MINUTES FOR THE STUDY SESSION
ASHLAND CITY COUNCIL
Monday, December 5, 2011
Siskiyou Room, 51 Winburn Way
Mayor Stromberg called the meeting to order at 5:30 p.m. in the Siskiyou Room.
Councilor Silbiger, Morris, Chapman, Slattery, and Voisin were present. Councilor Lemhouse was absent.
1. Look Ahead Review
Item not reviewed.
2. Does Council have questions about the proposed solid waste collection rate increase options?
Recology General Manager Steve DiFabion introduced Bruce Gondry Vice President and Group Manager, Ed Farewell Vice President and Assistant Group Manager, and Tom Norris Regional Financial Manager. He noted specific services Recology offered that included the Yellow Bag and Sticker programs, the Prescription Drug Box service and how the Recycle Center was now open 6 days a week. Recology also added free leaf drop off days and the Bear Proof Cart Program. They were in the process of developing a senior and disabled discount for low-income people aged 60 years and older and a 35% discount for people 65 and older who were low-income. The City would use their low-income policy and adhere to Federal low-income guidelines to determine who was eligible for the Recology discount.
Mr. DiFabion explained the operating ratio concept divided allowable expenses by .90, added in pass-through expenses, and would provide a pre-tax profit of 10%. The concept was fair, easy to calculate and to administer, consistent with industry averages, and allowed a reasonable return. Currently, one out of eight residential customers participated in the discount programs that resulted in $134,000 of lost revenue annually for Recology. Garbage units generated revenue, not ancillary services. There was an associated cost for waste diversion and in the future revenue needed to be replaced somewhere.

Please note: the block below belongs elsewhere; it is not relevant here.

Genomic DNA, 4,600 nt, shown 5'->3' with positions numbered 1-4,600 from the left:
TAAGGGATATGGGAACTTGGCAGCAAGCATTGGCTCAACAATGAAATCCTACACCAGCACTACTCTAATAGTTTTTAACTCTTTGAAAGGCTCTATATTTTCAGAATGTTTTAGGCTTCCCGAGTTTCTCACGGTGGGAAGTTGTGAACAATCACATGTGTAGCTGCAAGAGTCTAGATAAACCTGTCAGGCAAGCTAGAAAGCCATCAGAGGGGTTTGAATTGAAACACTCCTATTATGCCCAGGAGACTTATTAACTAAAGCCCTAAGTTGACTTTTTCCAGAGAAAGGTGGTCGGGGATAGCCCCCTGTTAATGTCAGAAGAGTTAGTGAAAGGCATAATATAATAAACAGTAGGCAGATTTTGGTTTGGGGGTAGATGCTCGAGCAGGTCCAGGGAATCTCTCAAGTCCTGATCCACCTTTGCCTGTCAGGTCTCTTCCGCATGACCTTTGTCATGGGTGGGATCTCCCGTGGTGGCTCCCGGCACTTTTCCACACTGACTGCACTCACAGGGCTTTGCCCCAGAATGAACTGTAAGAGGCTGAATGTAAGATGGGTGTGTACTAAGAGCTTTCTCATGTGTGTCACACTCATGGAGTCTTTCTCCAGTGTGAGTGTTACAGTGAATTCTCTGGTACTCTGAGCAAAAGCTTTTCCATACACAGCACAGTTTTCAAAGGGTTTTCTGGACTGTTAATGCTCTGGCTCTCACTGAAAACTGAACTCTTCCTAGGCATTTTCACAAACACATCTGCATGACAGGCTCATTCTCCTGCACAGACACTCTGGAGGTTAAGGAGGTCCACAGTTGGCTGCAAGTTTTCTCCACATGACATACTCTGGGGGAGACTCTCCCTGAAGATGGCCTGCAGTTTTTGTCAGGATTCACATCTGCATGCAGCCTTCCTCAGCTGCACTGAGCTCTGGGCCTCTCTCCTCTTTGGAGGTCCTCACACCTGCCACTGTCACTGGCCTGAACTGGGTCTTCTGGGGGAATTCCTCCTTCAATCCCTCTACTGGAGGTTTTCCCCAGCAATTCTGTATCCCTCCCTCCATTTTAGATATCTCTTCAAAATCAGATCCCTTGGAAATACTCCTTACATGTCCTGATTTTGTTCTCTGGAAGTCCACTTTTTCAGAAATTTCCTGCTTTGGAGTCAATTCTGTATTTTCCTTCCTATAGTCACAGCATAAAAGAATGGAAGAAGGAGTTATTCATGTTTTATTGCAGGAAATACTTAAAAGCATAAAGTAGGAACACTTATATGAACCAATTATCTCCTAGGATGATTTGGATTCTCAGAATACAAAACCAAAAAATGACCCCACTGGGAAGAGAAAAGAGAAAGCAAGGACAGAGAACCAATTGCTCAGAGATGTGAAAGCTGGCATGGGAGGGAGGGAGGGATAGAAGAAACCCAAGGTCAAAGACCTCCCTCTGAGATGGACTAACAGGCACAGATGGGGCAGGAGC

Council stated it would be difficult for the citizenry to accept a 23% rate increase because they were successful in garbage diversion. Raising the rates for Sticker and Yellow Bag programs were suggested, and retaining the 35% discount to low-income customers. Other comments noted the Sticker and Yellow Bag programs predated Recology and the services had not changed enough to warrant a 23% increase. Past increases were traditionally at the most a Consumer Price Index (CPI) increase and based on actual costs. The 23% increase seemed based on profit margin. Additionally, having rate information a few years prior to 2010 would be helpful. The information Recology provided showed General Administration increasing $200,000 over the past two years. Council wanted to see cost increases based on previously set standards and not an artificial rate of return.
Recology recognized an immediate 23% increase was not tenable but needed to stop operating at a loss. A 10% increase at this time would help Recology break even. Mayor Stromberg clarified using the operating ratio equation the increase was actually 11.1%, was based an accounting action rather than hard costs, and reiterated it would be extremely difficult for the citizenry to accept.